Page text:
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Old June 17th, 2005, 04:33 PM
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boukaluv boukaluv is offline
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well everyone has there opinion. I think film is best to start out with. It trains your eye. Whic every good photographer has. besides digital quality only is increasing. By the time you are ready to buy one the pixel count will be better. Thats what im doing anyhow. What kind of photos are you interested in. That is also something oyu should think about when deciding on digital or film.
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Old June 17th, 2005, 05:15 PM
yourtexasrose yourtexasrose is offline
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Thanks for the help so far, y'all. :)

And in reply to boukaluv, my backyard is the Smokey Mountains. The nearest mountain is a mere 10-15 minutes away. So I definitely would love to do some nature shots (I think it'd be crazy of me if I didn't!). I'm also interested in urban settings as well. To be honest, I could see myself snapping pictures of anything that screams at me.

I think that a 35mm would be a wise investment, also. It will give me good practice with aiming and shooting.

Any brands or series y'all recommend?
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Old June 17th, 2005, 05:23 PM
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Cleo Cleo is offline
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I think film is best to start out with. It trains your eye.
Can you explain that to me? Seriously, I do not understand that statement. Are you attempting to say that you are more careful with film then digital on the amount of photos taken? I don't see how you can train your eye by using film over digital, makes no sense. The only way you can train your eye is to mimic & study photos that other masters have taken, and even then you aren't training your eye. When a photographer has a good eye, it is a gift. Sort of like an excellent storyteller or a painter or a woodworker. A master of an art is just that, a master of the craft. You can learn technicals, you can learn what a good picture is, you can learn composition and style and you can even learn how to capture an amazing photograph, but I seriously doubt you can train your eye.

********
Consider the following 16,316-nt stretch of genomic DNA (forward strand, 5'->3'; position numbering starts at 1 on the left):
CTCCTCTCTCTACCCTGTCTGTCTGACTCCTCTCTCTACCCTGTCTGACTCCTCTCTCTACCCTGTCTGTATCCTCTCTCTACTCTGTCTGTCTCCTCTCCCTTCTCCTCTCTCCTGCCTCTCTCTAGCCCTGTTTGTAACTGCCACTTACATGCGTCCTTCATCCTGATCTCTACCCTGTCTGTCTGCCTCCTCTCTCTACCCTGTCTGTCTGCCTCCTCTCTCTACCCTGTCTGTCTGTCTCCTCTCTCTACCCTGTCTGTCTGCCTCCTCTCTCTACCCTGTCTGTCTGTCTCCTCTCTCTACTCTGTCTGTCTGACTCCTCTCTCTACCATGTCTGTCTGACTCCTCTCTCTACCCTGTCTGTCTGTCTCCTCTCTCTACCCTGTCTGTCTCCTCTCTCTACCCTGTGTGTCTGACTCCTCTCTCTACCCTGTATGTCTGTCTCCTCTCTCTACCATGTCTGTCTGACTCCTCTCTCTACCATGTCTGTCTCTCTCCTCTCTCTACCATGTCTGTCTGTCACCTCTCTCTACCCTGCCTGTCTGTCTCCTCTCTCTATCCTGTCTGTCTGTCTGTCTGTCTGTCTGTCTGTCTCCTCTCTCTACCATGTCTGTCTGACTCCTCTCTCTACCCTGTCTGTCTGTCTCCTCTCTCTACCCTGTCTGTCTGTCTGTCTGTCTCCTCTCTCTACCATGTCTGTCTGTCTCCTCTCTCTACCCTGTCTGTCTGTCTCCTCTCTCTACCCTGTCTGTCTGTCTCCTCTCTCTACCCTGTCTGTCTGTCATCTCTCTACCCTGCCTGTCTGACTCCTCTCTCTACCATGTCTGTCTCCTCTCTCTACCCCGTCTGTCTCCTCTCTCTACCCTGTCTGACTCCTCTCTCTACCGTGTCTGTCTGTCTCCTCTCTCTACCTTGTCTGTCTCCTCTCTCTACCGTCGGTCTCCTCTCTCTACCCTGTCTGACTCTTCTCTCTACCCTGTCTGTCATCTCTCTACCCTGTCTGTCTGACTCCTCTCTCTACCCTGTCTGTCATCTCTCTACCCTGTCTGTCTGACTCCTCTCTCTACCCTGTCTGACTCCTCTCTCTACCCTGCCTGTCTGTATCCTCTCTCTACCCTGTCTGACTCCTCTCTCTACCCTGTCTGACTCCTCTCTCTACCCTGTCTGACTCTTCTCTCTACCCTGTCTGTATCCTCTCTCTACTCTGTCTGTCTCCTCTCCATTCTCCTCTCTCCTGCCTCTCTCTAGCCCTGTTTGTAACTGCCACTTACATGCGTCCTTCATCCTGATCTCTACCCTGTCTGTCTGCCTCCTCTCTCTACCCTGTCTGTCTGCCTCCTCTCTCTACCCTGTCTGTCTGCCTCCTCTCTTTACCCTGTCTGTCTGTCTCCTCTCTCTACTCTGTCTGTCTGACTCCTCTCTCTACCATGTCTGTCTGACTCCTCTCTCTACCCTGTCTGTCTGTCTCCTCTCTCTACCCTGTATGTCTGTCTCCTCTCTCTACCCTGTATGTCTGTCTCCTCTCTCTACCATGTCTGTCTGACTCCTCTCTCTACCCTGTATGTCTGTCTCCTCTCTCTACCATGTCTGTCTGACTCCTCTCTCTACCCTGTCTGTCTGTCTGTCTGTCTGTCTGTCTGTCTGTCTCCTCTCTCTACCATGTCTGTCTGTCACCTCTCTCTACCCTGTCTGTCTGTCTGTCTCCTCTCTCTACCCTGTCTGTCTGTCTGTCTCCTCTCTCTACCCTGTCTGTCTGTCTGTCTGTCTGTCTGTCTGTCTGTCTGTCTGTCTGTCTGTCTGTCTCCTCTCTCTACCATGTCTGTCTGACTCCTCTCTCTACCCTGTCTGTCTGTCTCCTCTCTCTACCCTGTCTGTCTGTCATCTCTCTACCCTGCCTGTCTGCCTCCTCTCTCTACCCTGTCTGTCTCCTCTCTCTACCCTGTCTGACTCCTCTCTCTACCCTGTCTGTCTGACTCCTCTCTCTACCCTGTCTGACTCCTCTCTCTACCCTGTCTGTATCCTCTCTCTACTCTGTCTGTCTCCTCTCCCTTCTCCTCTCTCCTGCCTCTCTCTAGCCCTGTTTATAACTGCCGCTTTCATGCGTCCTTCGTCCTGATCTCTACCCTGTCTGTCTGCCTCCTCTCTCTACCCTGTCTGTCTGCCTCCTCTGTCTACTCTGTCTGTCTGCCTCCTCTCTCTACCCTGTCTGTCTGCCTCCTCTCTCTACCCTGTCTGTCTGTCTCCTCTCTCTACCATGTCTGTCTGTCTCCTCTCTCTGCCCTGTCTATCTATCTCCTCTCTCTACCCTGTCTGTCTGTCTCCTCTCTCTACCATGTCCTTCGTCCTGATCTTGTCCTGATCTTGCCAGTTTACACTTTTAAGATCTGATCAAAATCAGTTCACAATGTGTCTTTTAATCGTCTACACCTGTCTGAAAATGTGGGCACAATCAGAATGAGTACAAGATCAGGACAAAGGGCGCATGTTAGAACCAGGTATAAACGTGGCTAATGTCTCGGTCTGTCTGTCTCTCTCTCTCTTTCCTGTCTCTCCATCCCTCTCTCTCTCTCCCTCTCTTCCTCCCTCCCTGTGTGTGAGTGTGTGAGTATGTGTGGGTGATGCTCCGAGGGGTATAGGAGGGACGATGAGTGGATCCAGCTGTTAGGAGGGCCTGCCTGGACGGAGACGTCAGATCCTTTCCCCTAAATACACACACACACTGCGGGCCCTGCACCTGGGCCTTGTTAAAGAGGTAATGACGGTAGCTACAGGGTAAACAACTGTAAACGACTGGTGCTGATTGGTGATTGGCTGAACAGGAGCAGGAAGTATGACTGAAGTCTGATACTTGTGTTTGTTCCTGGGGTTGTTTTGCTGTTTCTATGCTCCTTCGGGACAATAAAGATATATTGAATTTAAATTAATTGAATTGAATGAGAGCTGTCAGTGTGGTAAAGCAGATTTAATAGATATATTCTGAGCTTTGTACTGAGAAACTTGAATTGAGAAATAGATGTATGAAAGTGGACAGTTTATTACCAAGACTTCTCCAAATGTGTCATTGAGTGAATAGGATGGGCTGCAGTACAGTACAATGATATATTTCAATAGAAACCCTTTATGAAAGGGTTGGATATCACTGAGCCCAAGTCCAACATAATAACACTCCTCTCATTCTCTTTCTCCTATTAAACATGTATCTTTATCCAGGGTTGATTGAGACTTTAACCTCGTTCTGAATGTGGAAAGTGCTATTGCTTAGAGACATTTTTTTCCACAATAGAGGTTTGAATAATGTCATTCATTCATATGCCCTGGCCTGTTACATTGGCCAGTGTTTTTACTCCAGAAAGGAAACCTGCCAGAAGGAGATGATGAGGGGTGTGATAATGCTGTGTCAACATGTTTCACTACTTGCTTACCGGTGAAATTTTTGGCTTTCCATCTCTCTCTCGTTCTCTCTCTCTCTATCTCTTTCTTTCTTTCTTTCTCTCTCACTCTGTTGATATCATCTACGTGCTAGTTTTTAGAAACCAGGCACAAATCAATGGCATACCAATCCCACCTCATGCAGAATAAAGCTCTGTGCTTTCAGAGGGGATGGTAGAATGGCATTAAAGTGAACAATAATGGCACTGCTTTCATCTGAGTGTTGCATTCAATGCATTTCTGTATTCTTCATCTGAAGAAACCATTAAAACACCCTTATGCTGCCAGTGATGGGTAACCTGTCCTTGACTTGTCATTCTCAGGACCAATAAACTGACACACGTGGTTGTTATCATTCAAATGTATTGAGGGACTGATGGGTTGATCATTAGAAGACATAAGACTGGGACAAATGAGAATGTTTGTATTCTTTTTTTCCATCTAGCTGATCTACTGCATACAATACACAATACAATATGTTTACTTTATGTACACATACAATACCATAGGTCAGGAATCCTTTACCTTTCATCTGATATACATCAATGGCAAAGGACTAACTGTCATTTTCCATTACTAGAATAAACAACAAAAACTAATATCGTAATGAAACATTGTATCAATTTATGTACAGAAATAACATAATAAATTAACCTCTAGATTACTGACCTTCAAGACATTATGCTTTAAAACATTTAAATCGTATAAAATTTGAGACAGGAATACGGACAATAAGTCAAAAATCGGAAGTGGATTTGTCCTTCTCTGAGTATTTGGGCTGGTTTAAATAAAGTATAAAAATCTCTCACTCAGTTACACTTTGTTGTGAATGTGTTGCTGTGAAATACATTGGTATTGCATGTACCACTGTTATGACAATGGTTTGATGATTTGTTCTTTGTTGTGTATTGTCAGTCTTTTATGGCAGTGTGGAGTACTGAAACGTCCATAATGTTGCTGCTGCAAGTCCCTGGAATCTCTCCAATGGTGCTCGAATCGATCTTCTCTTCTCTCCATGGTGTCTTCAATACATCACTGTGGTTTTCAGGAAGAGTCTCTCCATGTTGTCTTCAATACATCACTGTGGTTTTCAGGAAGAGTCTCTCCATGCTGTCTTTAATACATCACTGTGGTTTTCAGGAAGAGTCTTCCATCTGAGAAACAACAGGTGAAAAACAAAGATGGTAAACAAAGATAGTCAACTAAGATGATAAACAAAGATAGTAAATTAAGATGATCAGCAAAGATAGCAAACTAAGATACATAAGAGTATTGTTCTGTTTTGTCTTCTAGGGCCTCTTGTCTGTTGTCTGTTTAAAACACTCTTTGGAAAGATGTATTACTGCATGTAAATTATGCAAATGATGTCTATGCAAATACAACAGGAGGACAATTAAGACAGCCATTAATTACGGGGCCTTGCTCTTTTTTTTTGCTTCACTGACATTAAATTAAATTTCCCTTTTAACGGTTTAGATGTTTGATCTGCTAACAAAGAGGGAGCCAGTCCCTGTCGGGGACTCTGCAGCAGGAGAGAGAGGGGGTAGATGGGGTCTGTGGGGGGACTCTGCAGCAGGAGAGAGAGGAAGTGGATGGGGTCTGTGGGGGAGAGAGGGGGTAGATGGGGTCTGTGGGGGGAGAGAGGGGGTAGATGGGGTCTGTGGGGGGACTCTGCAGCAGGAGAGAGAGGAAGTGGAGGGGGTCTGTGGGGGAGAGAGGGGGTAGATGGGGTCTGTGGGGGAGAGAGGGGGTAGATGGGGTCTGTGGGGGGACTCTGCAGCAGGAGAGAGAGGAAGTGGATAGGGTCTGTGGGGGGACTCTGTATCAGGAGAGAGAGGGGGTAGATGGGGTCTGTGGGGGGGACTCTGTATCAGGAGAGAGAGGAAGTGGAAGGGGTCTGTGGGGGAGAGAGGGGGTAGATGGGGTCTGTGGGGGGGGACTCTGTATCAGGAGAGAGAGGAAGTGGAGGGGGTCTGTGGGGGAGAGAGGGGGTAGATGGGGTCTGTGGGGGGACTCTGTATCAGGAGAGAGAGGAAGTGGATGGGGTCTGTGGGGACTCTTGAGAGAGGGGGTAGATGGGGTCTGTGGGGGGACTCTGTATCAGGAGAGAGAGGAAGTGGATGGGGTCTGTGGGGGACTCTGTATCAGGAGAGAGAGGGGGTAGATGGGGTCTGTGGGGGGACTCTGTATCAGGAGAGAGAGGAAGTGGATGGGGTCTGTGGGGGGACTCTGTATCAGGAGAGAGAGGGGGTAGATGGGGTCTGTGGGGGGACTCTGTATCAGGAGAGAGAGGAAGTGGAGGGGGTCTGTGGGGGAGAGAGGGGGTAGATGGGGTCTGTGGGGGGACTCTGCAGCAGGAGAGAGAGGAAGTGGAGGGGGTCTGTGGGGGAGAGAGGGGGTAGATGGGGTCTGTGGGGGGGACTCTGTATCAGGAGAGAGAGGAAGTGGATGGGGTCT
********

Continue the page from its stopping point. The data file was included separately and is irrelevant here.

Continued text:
Ok, sorry for derailing the thread, now back to business...

Buy either. Buy what you want. If you want digital then buy digital & leave it in the MANUAL mode. If you want a film camera buy one. The choice is truly yours, both are wonderful.

As far as waiting for the last stopping point with digital, that just ain't gonna happen. Digital photography will march on just like computers.
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Old June 18th, 2005, 01:56 AM
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kixphotography kixphotography is offline
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There are some slr-type and even some point and shoots that have manual mode as well (digital cameras that is). These may be good to have and start off with.
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Old June 18th, 2005, 10:05 AM
snapshot snapshot is offline
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if interested you can get a canon digital rebel for less than $600.